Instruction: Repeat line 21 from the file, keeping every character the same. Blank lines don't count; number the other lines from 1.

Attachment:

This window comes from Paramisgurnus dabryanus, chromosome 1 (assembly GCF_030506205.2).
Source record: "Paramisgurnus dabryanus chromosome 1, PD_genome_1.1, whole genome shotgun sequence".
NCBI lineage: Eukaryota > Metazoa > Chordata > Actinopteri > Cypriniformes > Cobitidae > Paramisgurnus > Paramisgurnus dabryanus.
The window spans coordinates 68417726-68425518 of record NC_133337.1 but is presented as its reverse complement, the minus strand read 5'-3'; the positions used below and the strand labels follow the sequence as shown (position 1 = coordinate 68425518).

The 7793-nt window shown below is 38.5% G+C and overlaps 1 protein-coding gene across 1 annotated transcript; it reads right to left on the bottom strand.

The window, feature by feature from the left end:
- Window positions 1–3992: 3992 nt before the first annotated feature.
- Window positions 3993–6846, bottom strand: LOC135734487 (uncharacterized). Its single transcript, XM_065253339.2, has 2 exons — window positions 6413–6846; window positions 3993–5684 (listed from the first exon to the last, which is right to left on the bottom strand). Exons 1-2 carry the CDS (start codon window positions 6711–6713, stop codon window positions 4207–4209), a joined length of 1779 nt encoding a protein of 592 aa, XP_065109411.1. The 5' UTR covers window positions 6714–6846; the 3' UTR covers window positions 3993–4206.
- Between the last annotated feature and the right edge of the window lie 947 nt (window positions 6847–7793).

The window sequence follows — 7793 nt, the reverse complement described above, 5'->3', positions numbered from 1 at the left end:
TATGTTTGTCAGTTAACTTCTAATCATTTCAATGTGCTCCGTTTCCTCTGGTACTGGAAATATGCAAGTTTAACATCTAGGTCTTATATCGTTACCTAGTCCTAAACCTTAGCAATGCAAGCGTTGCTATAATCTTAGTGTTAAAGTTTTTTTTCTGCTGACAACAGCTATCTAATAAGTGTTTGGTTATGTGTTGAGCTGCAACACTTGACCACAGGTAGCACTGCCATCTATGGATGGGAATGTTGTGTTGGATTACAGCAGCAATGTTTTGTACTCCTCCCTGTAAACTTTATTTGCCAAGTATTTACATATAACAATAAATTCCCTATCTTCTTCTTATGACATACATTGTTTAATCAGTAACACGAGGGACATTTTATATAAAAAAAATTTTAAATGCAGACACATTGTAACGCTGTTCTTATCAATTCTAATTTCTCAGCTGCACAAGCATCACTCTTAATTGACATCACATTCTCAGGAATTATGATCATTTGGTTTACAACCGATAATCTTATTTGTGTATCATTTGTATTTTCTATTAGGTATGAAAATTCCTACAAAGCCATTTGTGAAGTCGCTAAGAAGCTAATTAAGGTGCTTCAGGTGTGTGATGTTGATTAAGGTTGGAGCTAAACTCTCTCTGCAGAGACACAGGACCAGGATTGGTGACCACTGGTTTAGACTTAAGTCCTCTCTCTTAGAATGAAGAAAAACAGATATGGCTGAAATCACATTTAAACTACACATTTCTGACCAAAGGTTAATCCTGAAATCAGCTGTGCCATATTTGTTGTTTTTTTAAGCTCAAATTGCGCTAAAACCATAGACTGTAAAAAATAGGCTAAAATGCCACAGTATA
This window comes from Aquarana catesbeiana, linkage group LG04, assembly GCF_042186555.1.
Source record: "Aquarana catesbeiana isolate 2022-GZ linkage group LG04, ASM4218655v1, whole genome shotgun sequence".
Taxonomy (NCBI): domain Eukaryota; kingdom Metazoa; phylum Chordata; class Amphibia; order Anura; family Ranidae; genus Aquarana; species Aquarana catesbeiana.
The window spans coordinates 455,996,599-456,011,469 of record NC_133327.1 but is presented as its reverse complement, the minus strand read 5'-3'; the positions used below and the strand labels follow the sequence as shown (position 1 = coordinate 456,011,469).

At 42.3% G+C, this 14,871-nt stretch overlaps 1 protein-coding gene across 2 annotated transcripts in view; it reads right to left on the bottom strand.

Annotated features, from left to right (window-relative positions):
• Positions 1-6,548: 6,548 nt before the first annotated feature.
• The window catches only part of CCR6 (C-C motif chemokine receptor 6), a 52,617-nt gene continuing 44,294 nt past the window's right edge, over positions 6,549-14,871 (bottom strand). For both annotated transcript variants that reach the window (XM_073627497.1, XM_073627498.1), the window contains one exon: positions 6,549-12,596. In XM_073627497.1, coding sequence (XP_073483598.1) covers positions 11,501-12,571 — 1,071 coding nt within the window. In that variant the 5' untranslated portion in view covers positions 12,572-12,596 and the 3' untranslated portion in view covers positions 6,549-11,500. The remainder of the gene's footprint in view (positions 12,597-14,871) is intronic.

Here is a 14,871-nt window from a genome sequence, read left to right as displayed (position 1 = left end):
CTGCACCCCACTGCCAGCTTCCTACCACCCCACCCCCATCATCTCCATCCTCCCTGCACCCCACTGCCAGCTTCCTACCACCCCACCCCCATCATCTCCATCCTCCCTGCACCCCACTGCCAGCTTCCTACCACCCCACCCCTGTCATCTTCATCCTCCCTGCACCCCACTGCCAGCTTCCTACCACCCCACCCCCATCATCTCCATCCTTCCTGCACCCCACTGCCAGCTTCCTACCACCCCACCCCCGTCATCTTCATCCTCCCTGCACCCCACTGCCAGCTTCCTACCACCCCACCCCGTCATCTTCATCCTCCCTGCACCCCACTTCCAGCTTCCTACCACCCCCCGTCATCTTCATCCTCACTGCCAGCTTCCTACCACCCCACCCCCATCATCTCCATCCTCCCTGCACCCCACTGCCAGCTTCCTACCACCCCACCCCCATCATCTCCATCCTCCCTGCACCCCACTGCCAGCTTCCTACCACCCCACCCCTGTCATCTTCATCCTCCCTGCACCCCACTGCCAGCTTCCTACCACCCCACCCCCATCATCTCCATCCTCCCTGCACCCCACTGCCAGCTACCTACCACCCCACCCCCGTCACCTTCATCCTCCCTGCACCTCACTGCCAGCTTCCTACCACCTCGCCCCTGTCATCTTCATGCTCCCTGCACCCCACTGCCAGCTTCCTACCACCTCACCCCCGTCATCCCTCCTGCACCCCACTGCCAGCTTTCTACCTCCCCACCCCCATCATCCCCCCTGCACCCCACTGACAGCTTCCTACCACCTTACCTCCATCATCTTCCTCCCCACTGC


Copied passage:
CTGCACCCCACTGCCAGCTTCCTACCACCCCACCCCCATCATCTCCATCCTCCCTGCACCCCACTGCCAGCTTCCTACCACCCCACCCCCATCATCTCCATCCTCCCTGCACCCCACTGCCAGCTTCCTACCACCCCACCCCTGTCATCTTCATCCTCCCTGCACCCCACTGCCAGCTTCCTACCACCCCACCCCCATCATCTCCATCCTTCCTGCACCCCACTGCCAGCTTCCTACCACCCCACCCCCGTCATCTTCATCCTCCCTGCACCCCACTGCCAGCTTCCTACCACCCCACCCCGTCATCTTCATCCTCCCTGCACCCCACTTCCAGCTTCCTACCACCCCCCGTCATCTTCATCCTCACTGCCAGCTTCCTACCACCCCACCCCCATCATCTCCATCCTCCCTGCACCCCACTGCCAGCTTCCTACCACCCCACCCCCATCATCTCCATCCTCCCTGCACCCCACTGCCAGCTTCCTACCACCCCACCCCTGTCATCTTCATCCTCCCTGCACCCCACTGCCAGCTTCCTACCACCCCACCCCCATCATCTCCATCCTCCCTGCACCCCACTGCCAGCTACCTACCACCCCACCCCCGTCACCTTCATCCTCCCTGCACCTCACTGCCAGCTTCCTACCACCTCGCCCCTGTCATCTTCATGCTCCCTGCACCCCACTGCCAGCTTCCTACCACCTCACCCCCGTCATCCCTCCTGCACCCCACTGCCAGCTTTCTACCTCCCCACCCCCATCATCCCCCCTGCACCCCACTGACAGCTTCCTACCACCTTACCTCCATCATCTTCCTCCCCACTGC